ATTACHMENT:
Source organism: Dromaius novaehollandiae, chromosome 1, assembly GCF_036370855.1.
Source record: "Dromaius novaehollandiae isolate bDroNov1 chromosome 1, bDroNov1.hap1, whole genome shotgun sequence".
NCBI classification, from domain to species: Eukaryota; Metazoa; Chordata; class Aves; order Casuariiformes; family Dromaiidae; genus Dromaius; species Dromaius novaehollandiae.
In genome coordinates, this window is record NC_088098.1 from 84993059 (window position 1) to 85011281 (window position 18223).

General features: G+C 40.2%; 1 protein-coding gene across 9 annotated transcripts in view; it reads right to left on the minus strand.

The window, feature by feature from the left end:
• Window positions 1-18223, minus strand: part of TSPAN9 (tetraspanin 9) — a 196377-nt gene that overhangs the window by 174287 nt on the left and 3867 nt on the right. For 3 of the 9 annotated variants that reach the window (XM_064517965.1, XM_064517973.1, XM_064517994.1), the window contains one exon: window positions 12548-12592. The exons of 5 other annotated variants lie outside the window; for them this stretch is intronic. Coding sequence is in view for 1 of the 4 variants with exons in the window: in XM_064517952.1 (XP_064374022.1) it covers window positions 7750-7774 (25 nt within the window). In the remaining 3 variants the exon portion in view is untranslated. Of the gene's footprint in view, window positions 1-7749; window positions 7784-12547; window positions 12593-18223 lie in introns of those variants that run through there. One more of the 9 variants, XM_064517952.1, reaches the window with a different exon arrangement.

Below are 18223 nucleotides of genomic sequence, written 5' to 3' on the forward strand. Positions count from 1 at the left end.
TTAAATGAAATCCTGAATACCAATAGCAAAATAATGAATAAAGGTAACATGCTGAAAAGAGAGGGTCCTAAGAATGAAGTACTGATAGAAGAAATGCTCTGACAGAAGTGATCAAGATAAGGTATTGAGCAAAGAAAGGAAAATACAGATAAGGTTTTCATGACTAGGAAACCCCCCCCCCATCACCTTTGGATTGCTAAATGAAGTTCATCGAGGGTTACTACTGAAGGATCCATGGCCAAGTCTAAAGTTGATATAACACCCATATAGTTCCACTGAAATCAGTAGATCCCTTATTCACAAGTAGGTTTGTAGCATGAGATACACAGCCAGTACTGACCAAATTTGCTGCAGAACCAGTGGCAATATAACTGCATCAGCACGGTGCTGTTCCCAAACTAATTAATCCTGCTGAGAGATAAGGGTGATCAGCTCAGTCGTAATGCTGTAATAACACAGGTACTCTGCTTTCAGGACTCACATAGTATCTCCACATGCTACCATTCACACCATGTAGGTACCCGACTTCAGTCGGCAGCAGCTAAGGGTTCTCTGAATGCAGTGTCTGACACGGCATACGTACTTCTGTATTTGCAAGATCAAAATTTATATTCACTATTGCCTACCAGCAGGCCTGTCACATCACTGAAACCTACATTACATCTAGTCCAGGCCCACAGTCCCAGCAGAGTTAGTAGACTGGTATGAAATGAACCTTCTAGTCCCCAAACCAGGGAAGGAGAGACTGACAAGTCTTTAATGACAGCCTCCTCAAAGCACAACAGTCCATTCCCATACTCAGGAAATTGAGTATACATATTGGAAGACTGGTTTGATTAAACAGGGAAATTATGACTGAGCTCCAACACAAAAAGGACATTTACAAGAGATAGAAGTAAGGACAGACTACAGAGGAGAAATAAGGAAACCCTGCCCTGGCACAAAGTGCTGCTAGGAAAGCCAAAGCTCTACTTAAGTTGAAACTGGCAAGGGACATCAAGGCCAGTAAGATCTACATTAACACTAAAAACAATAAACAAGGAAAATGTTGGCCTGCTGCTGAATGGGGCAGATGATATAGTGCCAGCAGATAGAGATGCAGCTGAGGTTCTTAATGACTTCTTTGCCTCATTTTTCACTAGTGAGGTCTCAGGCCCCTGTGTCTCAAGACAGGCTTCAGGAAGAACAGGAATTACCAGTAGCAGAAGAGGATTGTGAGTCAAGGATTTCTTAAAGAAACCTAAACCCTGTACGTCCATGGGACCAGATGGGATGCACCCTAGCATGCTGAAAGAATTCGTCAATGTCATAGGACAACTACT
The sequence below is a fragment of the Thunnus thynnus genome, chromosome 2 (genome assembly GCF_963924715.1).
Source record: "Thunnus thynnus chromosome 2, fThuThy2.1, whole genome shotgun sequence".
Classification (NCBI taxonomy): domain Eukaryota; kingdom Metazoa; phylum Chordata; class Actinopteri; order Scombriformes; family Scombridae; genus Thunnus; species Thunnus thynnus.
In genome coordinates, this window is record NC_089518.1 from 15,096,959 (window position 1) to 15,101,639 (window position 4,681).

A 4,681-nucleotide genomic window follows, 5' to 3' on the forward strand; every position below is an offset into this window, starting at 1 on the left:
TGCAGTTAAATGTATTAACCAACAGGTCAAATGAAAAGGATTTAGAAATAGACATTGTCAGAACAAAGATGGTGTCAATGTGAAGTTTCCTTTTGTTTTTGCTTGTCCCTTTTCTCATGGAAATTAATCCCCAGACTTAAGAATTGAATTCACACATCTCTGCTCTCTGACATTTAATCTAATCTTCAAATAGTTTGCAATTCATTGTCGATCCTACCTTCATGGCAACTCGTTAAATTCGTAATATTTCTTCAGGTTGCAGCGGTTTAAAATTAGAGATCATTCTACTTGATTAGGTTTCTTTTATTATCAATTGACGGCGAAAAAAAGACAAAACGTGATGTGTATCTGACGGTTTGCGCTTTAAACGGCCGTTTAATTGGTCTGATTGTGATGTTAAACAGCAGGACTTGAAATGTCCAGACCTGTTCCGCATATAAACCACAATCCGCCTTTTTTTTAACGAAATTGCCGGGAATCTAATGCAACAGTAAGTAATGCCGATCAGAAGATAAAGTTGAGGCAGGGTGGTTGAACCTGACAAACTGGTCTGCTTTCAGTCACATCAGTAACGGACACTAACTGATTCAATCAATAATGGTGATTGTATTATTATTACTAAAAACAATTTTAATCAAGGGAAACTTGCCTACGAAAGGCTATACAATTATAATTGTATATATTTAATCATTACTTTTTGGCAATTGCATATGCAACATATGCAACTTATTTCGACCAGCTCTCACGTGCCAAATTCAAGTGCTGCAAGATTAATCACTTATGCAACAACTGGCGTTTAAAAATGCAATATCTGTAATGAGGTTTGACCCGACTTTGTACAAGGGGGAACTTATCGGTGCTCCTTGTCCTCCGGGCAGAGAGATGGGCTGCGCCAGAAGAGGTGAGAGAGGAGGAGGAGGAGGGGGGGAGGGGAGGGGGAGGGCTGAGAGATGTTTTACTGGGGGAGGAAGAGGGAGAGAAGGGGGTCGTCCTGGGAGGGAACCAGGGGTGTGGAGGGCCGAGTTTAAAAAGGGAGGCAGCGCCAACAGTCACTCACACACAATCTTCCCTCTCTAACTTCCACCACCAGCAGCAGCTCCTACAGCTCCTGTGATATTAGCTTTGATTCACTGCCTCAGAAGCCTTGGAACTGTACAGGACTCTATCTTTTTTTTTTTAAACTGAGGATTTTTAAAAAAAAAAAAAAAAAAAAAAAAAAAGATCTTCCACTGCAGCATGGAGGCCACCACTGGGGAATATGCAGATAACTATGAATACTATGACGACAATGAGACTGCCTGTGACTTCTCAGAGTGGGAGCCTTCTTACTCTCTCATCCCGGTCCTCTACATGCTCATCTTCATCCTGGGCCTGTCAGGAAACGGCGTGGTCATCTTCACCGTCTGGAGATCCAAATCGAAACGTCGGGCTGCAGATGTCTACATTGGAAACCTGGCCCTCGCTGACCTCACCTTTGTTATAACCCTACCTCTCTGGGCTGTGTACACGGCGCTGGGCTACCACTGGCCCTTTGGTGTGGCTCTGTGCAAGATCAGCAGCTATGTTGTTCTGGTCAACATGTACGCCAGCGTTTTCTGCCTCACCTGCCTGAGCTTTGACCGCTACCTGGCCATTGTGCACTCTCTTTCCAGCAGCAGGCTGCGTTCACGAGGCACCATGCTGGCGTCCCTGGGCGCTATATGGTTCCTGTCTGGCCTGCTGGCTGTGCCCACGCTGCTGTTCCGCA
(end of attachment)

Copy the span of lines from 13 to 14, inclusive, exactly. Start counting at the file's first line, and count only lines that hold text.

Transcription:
In genome coordinates, this window is record NC_089518.1 from 15,096,959 (window position 1) to 15,101,639 (window position 4,681).

A 4,681-nucleotide genomic window follows, 5' to 3' on the forward strand; every position below is an offset into this window, starting at 1 on the left: